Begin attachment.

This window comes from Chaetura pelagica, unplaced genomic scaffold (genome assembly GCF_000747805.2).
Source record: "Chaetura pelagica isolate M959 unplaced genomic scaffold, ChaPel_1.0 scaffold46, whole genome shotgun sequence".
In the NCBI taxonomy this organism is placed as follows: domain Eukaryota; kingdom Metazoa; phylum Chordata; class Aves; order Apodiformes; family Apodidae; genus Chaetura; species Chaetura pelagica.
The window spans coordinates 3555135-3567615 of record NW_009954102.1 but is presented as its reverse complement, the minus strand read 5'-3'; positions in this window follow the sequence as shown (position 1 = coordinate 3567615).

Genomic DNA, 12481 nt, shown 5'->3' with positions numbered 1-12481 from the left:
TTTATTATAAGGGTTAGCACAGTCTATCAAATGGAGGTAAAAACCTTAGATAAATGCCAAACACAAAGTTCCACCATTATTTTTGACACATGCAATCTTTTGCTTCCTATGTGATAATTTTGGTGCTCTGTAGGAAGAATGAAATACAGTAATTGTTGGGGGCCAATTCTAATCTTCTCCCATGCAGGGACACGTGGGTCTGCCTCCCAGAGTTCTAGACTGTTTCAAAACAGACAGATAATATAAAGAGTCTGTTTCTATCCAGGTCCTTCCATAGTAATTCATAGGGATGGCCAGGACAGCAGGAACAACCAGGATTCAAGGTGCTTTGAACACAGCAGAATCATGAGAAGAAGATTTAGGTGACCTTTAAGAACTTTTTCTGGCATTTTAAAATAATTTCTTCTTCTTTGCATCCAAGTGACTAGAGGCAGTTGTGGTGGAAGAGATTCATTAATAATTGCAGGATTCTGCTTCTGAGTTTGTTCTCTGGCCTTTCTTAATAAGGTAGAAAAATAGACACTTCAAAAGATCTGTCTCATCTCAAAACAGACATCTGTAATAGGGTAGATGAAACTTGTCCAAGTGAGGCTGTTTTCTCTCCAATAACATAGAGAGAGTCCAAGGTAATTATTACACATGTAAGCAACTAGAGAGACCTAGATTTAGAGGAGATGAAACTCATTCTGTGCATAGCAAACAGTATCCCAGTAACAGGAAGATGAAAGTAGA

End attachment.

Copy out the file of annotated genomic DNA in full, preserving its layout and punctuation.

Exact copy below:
This window comes from Chaetura pelagica, unplaced genomic scaffold (genome assembly GCF_000747805.2).
Source record: "Chaetura pelagica isolate M959 unplaced genomic scaffold, ChaPel_1.0 scaffold46, whole genome shotgun sequence".
In the NCBI taxonomy this organism is placed as follows: domain Eukaryota; kingdom Metazoa; phylum Chordata; class Aves; order Apodiformes; family Apodidae; genus Chaetura; species Chaetura pelagica.
The window spans coordinates 3555135-3567615 of record NW_009954102.1 but is presented as its reverse complement, the minus strand read 5'-3'; positions in this window follow the sequence as shown (position 1 = coordinate 3567615).

Genomic DNA, 12481 nt, shown 5'->3' with positions numbered 1-12481 from the left:
TTTATTATAAGGGTTAGCACAGTCTATCAAATGGAGGTAAAAACCTTAGATAAATGCCAAACACAAAGTTCCACCATTATTTTTGACACATGCAATCTTTTGCTTCCTATGTGATAATTTTGGTGCTCTGTAGGAAGAATGAAATACAGTAATTGTTGGGGGCCAATTCTAATCTTCTCCCATGCAGGGACACGTGGGTCTGCCTCCCAGAGTTCTAGACTGTTTCAAAACAGACAGATAATATAAAGAGTCTGTTTCTATCCAGGTCCTTCCATAGTAATTCATAGGGATGGCCAGGACAGCAGGAACAACCAGGATTCAAGGTGCTTTGAACACAGCAGAATCATGAGAAGAAGATTTAGGTGACCTTTAAGAACTTTTTCTGGCATTTTAAAATAATTTCTTCTTCTTTGCATCCAAGTGACTAGAGGCAGTTGTGGTGGAAGAGATTCATTAATAATTGCAGGATTCTGCTTCTGAGTTTGTTCTCTGGCCTTTCTTAATAAGGTAGAAAAATAGACACTTCAAAAGATCTGTCTCATCTCAAAACAGACATCTGTAATAGGGTAGATGAAACTTGTCCAAGTGAGGCTGTTTTCTCTCCAATAACATAGAGAGAGTCCAAGGTAATTATTACACATGTAAGCAACTAGAGAGACCTAGATTTAGAGGAGATGAAACTCATTCTGTGCATAGCAAACAGTATCCCAGTAACAGGAAGATGAAAGTAGA